The difference between sense and meaning is investigated in semantics, psychology, and noetics. In , Karl Korsch spent the summer in Seattle and Krader came to know him through many lengthy discussions on Marx that continued in Boston when Krader went to Harvard shortly thereafter. I told him that I would take it on at some future time. Korsch was also associated with Meyer Schapiro; they shared a similar appreciation of Marx, critique of Marxist orthodoxy, and suspicion of closed systems.

I also knew how to read Chinese, but only with a dictionary. This ability gave people the unsupported impression that I am a China expert, which I am not. During the s and s there was a great shortage of specialists in the Chinese field, chiefly because McCarthy had driven many away, and frightened others from the field. As a result I was put in charge of the China program at the Census Bureau, for which I had neither the language capability save as specified above, nor an appropriate background in the demography of China.

All these posts and offers of posts were far from my area of competence. Overtures to Krader to lure him into the position of a China expert continued. Bureau of the Census. He joined the Department of Anthropology in and served there until when he was appointed chair of the Asian Division of the College of Arts and Sciences and simultaneously professor of anthropology and professor of Slavic culture in the Slavic Department of Ohio State University.

From to he was the director of the Nomadism Project and the Directory of the Arid Zones Research Project and professor of anthropology at Syracuse University. From to he taught anthropology at the City University of New York and was then appointed chair of the Department of Sociology and Anthropology at the University of Waterloo in Canada.

Krader concentrated on the pastoral nomadism of the Mongols, Kazakhs and others in the s, still believing that it represented a stage in human evolution. From about to he focused on the nationalities problem in the USSR, a subject on which he became expert and continued to follow closely into his years of retirement. With the publication of the Notebooks and the Asiatic Mode of Production in the early seventies, Krader in fact stood at the pinnacle of Marx scholarship in anthropology specifically and the social sciences more generally.

But Krader increasingly began to think that his intensive study of Marx and Hegel was important for what they lacked in contemporary relevance.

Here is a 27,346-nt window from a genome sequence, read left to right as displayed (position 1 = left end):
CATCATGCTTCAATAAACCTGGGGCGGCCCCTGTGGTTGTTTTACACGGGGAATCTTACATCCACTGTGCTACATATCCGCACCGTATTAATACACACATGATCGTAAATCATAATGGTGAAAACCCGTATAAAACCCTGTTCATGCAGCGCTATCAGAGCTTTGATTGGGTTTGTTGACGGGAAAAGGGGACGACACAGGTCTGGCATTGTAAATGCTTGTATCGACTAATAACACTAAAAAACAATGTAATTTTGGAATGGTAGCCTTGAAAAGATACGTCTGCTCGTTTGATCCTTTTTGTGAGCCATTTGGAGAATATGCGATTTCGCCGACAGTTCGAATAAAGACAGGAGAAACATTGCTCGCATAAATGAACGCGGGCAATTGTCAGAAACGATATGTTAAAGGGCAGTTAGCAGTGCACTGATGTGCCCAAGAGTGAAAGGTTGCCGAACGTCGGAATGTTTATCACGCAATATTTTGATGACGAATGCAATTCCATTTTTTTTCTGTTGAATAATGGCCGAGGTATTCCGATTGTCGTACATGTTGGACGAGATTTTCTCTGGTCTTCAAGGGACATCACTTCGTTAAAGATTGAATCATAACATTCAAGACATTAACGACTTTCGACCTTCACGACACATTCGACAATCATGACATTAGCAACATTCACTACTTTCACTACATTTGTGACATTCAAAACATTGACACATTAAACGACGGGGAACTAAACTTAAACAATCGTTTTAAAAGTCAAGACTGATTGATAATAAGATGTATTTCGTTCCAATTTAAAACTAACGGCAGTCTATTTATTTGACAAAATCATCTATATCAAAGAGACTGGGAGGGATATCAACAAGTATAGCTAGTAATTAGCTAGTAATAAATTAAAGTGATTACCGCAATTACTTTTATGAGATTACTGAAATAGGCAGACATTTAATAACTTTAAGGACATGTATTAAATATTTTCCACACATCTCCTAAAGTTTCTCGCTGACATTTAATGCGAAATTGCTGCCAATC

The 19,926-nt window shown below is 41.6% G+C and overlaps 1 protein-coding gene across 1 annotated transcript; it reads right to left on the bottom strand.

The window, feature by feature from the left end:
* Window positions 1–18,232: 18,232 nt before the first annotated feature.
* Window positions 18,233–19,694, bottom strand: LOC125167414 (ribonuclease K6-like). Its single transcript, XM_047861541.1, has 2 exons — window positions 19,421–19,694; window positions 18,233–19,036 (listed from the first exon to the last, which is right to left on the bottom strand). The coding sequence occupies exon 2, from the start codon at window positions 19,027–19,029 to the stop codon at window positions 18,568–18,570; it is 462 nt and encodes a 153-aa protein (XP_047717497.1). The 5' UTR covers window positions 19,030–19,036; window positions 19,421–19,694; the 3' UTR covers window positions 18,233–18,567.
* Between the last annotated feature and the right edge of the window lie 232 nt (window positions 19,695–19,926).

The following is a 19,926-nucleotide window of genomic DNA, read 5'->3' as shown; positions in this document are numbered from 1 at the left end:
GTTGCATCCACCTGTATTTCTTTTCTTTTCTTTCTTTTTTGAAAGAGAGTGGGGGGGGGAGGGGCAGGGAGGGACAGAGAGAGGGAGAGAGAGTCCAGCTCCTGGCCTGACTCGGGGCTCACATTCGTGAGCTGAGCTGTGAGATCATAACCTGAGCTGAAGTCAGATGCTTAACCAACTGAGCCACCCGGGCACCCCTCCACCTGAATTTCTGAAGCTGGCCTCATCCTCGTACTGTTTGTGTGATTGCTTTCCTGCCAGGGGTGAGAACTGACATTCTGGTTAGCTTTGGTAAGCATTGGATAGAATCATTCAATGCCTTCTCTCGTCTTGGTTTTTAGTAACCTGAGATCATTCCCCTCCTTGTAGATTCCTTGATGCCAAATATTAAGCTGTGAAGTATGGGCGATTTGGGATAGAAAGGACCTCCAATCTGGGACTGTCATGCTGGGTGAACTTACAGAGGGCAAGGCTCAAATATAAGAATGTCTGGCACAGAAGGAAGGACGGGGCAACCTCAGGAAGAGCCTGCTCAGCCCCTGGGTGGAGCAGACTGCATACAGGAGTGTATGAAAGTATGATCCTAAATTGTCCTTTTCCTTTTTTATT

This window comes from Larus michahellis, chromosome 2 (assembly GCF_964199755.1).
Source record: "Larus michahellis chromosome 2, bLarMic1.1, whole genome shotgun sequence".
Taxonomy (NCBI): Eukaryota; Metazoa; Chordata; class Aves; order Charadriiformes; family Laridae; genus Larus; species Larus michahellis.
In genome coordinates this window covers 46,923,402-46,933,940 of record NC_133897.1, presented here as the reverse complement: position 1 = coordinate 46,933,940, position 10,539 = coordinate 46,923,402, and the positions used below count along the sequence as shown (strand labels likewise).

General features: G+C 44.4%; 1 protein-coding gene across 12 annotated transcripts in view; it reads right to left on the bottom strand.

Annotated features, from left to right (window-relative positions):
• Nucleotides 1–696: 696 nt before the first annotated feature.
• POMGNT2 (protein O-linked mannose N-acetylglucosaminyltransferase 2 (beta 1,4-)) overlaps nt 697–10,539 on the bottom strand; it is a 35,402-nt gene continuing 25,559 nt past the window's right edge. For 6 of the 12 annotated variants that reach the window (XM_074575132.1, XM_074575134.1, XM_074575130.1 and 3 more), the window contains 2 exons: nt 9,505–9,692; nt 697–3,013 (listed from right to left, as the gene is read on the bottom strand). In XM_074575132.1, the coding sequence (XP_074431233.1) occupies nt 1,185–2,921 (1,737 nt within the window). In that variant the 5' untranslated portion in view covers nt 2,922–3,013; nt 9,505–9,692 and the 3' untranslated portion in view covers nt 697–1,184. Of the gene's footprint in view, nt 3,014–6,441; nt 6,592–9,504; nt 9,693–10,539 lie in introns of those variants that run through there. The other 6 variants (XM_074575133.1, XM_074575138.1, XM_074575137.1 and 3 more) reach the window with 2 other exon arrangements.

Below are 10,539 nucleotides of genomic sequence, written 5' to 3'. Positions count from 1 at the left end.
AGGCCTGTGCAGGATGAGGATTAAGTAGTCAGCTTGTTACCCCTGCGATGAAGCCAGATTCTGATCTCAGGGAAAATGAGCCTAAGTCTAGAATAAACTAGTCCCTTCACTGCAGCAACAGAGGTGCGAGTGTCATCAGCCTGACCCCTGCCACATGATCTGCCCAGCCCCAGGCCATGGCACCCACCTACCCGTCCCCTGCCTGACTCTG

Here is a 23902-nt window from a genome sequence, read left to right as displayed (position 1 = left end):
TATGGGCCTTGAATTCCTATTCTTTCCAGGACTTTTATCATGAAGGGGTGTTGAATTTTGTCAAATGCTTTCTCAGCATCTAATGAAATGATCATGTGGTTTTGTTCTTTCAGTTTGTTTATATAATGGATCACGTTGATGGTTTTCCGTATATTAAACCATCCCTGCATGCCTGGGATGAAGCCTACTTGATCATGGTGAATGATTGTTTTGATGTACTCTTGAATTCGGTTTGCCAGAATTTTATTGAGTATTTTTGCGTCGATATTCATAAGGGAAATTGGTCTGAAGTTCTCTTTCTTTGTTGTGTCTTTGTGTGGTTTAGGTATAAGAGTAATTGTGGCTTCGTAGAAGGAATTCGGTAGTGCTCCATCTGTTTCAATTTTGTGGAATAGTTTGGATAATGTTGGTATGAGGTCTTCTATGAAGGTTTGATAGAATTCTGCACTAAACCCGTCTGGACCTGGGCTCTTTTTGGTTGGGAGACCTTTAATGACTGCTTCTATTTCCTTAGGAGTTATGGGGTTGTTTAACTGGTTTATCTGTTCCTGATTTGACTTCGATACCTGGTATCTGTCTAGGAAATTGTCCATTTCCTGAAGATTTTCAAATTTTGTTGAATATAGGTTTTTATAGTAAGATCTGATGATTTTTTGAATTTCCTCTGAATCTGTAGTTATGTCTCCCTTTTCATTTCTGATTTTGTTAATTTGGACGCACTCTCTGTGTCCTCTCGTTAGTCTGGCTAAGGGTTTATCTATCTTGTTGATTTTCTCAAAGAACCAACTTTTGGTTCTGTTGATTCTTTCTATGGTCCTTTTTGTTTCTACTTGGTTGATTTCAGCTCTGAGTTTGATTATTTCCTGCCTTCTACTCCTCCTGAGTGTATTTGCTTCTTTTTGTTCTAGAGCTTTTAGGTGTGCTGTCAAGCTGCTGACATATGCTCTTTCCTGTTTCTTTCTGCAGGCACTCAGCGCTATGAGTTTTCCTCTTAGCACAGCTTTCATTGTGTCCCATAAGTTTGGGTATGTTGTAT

Both of them, however, posited the completion of history, a final synthesis. They both argued in favor of the universal, as a hypostatization of the general.

In his Treatise of Social Labor and Labor and Value, Krader has taken issue with making class the preeminent category. For Krader, labor and not class is the starting point, there being no end point or universal teleology, either in nature or in human history. There are only specific ends posited by individuals and groups, and they are not driven inexorably and by necessity to their actualization.

They are not realized but remain a potentiality. The philosophies of history put forward by Hegel and Marx…are in one sense variants of a single philosophy of history…Hegel and Marx were both teleologists, and within that frame, eschatologists, believing that human history has a grand and final end toward which it inevitably moves, and within that frame, minor teleological movements.

The final end in Hegel is the absolute idea on earth, the march of God through the world, the God being the ideal of Lutheran Christianity, the march of the state through the world, reason being its driving force. Krader maintains that he began his lifelong study of noetics as an undergraduate in the philosophy department at CCNY in the late s, that the philosophies of Hegel and Marx were noetically inadequate: the former abstracted thinking and knowing from the senses — a criticism raised by Ludwig Feuerbach after — and the latter lacking in a theory of mind and consciousness.

From that time until his death in November of he produced over manuscripts varying in length from a few dozen to many hundreds of pages. In August of a week of discussions took place in Berlin between Krader and the editor of this work in which a plan was developed whereby the two would work together to publish a number of these manuscripts beginning with Labor and Value which was in its penultimate draft, to be followed by the publication of Noetics which was in its antepenultimate draft.

Krader and Levitt would work jointly and severally on the manuscripts involving graduate students who would incorporate the manuscripts into their thesis work.

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Wiener and mathematical logic and linguistics with Alfred Tarski. In , he also studied logic with Rudolf Carnap and ethnology with Franz Boas. During this time, he developed an interpretation of human evolution which stimulated him to leave philosophy, and commence an intensive study of the nomadic peoples of Central Asia, becoming a fellow of the Far Eastern Institute at the University of Washington in Seattle. His new research interests probably also owed something to meeting Karl Wittfogel in whom he helped with research and Russian translations, and his contact with Karl Korsch. In Krader traveled for the first time to outer Mongolia. From to Krader received finance for his research project on the evolution of the state and nomadism from the National Science Foundation.